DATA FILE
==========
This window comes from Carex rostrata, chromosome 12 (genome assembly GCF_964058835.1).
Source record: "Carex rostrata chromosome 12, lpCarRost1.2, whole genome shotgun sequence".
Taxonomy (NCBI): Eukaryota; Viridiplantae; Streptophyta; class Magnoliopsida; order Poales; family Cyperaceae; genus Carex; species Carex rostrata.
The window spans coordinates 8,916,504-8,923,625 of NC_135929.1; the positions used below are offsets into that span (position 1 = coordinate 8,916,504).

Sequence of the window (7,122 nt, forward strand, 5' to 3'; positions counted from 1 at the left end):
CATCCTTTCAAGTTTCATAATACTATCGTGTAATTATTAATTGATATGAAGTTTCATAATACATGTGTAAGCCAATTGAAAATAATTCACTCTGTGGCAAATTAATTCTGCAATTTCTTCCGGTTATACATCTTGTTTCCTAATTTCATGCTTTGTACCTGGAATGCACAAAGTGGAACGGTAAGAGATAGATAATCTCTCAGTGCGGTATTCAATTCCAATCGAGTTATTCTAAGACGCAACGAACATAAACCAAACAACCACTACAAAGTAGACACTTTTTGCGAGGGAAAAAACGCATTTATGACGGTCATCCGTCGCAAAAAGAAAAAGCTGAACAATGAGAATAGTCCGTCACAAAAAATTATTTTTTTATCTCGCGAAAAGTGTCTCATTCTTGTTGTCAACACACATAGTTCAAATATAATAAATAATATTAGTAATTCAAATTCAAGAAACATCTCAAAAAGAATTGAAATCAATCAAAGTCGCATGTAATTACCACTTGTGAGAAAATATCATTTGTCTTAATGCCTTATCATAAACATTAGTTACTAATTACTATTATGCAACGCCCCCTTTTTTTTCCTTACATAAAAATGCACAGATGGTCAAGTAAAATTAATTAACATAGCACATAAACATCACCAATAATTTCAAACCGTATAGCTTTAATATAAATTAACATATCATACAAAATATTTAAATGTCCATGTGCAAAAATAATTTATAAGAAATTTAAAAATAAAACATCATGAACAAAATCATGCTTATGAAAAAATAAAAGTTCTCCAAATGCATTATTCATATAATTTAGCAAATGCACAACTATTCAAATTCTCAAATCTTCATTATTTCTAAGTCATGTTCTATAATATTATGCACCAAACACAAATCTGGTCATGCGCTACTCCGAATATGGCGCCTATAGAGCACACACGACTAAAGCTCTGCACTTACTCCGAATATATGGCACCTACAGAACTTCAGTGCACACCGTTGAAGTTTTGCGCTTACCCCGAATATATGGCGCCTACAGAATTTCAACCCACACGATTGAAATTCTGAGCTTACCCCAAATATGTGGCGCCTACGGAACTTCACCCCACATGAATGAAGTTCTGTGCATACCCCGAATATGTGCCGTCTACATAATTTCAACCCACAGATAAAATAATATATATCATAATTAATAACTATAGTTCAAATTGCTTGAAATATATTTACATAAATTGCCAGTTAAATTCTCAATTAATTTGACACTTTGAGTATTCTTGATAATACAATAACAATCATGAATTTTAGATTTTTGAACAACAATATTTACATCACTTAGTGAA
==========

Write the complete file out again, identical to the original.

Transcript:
This window comes from Carex rostrata, chromosome 12 (genome assembly GCF_964058835.1).
Source record: "Carex rostrata chromosome 12, lpCarRost1.2, whole genome shotgun sequence".
Taxonomy (NCBI): Eukaryota; Viridiplantae; Streptophyta; class Magnoliopsida; order Poales; family Cyperaceae; genus Carex; species Carex rostrata.
The window spans coordinates 8,916,504-8,923,625 of NC_135929.1; the positions used below are offsets into that span (position 1 = coordinate 8,916,504).

Sequence of the window (7,122 nt, forward strand, 5' to 3'; positions counted from 1 at the left end):
CATCCTTTCAAGTTTCATAATACTATCGTGTAATTATTAATTGATATGAAGTTTCATAATACATGTGTAAGCCAATTGAAAATAATTCACTCTGTGGCAAATTAATTCTGCAATTTCTTCCGGTTATACATCTTGTTTCCTAATTTCATGCTTTGTACCTGGAATGCACAAAGTGGAACGGTAAGAGATAGATAATCTCTCAGTGCGGTATTCAATTCCAATCGAGTTATTCTAAGACGCAACGAACATAAACCAAACAACCACTACAAAGTAGACACTTTTTGCGAGGGAAAAAACGCATTTATGACGGTCATCCGTCGCAAAAAGAAAAAGCTGAACAATGAGAATAGTCCGTCACAAAAAATTATTTTTTTATCTCGCGAAAAGTGTCTCATTCTTGTTGTCAACACACATAGTTCAAATATAATAAATAATATTAGTAATTCAAATTCAAGAAACATCTCAAAAAGAATTGAAATCAATCAAAGTCGCATGTAATTACCACTTGTGAGAAAATATCATTTGTCTTAATGCCTTATCATAAACATTAGTTACTAATTACTATTATGCAACGCCCCCTTTTTTTTCCTTACATAAAAATGCACAGATGGTCAAGTAAAATTAATTAACATAGCACATAAACATCACCAATAATTTCAAACCGTATAGCTTTAATATAAATTAACATATCATACAAAATATTTAAATGTCCATGTGCAAAAATAATTTATAAGAAATTTAAAAATAAAACATCATGAACAAAATCATGCTTATGAAAAAATAAAAGTTCTCCAAATGCATTATTCATATAATTTAGCAAATGCACAACTATTCAAATTCTCAAATCTTCATTATTTCTAAGTCATGTTCTATAATATTATGCACCAAACACAAATCTGGTCATGCGCTACTCCGAATATGGCGCCTATAGAGCACACACGACTAAAGCTCTGCACTTACTCCGAATATATGGCACCTACAGAACTTCAGTGCACACCGTTGAAGTTTTGCGCTTACCCCGAATATATGGCGCCTACAGAATTTCAACCCACACGATTGAAATTCTGAGCTTACCCCAAATATGTGGCGCCTACGGAACTTCACCCCACATGAATGAAGTTCTGTGCATACCCCGAATATGTGCCGTCTACATAATTTCAACCCACAGATAAAATAATATATATCATAATTAATAACTATAGTTCAAATTGCTTGAAATATATTTACATAAATTGCCAGTTAAATTCTCAATTAATTTGACACTTTGAGTATTCTTGATAATACAATAACAATCATGAATTTTAGATTTTTGAACAACAATATTTACATCACTTAGTGAA